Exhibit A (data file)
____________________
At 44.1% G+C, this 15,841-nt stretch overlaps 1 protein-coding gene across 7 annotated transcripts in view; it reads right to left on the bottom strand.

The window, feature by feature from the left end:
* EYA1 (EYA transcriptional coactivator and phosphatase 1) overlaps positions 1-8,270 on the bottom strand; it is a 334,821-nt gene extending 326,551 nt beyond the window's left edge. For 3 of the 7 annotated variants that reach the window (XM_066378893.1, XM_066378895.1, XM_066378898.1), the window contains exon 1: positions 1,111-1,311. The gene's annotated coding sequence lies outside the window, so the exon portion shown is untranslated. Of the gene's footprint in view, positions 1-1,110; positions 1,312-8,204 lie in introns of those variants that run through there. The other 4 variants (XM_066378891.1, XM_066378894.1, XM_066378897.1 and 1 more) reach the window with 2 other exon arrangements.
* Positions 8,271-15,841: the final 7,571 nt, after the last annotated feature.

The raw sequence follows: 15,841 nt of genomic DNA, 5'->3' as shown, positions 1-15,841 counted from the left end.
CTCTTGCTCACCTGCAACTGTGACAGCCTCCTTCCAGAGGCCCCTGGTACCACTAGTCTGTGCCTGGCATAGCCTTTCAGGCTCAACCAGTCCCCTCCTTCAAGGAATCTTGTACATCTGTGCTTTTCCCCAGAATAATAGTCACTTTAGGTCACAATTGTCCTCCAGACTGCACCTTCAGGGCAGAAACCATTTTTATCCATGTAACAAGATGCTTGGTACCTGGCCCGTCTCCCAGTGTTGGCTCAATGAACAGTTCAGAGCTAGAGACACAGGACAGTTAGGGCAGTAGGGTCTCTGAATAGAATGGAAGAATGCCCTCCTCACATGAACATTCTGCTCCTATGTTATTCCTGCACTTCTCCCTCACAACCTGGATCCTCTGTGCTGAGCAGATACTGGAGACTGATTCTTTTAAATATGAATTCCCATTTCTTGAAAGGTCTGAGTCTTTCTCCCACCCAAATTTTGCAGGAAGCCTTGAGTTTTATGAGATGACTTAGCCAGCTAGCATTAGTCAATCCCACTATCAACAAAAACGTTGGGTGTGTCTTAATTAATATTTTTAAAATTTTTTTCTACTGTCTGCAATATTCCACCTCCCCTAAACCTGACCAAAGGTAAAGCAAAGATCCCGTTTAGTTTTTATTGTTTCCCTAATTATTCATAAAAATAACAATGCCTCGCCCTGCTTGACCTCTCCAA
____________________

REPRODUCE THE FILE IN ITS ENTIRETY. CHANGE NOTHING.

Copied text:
At 44.1% G+C, this 15,841-nt stretch overlaps 1 protein-coding gene across 7 annotated transcripts in view; it reads right to left on the bottom strand.

The window, feature by feature from the left end:
* EYA1 (EYA transcriptional coactivator and phosphatase 1) overlaps positions 1-8,270 on the bottom strand; it is a 334,821-nt gene extending 326,551 nt beyond the window's left edge. For 3 of the 7 annotated variants that reach the window (XM_066378893.1, XM_066378895.1, XM_066378898.1), the window contains exon 1: positions 1,111-1,311. The gene's annotated coding sequence lies outside the window, so the exon portion shown is untranslated. Of the gene's footprint in view, positions 1-1,110; positions 1,312-8,204 lie in introns of those variants that run through there. The other 4 variants (XM_066378891.1, XM_066378894.1, XM_066378897.1 and 1 more) reach the window with 2 other exon arrangements.
* Positions 8,271-15,841: the final 7,571 nt, after the last annotated feature.

The raw sequence follows: 15,841 nt of genomic DNA, 5'->3' as shown, positions 1-15,841 counted from the left end.
CTCTTGCTCACCTGCAACTGTGACAGCCTCCTTCCAGAGGCCCCTGGTACCACTAGTCTGTGCCTGGCATAGCCTTTCAGGCTCAACCAGTCCCCTCCTTCAAGGAATCTTGTACATCTGTGCTTTTCCCCAGAATAATAGTCACTTTAGGTCACAATTGTCCTCCAGACTGCACCTTCAGGGCAGAAACCATTTTTATCCATGTAACAAGATGCTTGGTACCTGGCCCGTCTCCCAGTGTTGGCTCAATGAACAGTTCAGAGCTAGAGACACAGGACAGTTAGGGCAGTAGGGTCTCTGAATAGAATGGAAGAATGCCCTCCTCACATGAACATTCTGCTCCTATGTTATTCCTGCACTTCTCCCTCACAACCTGGATCCTCTGTGCTGAGCAGATACTGGAGACTGATTCTTTTAAATATGAATTCCCATTTCTTGAAAGGTCTGAGTCTTTCTCCCACCCAAATTTTGCAGGAAGCCTTGAGTTTTATGAGATGACTTAGCCAGCTAGCATTAGTCAATCCCACTATCAACAAAAACGTTGGGTGTGTCTTAATTAATATTTTTAAAATTTTTTTCTACTGTCTGCAATATTCCACCTCCCCTAAACCTGACCAAAGGTAAAGCAAAGATCCCGTTTAGTTTTTATTGTTTCCCTAATTATTCATAAAAATAACAATGCCTCGCCCTGCTTGACCTCTCCAA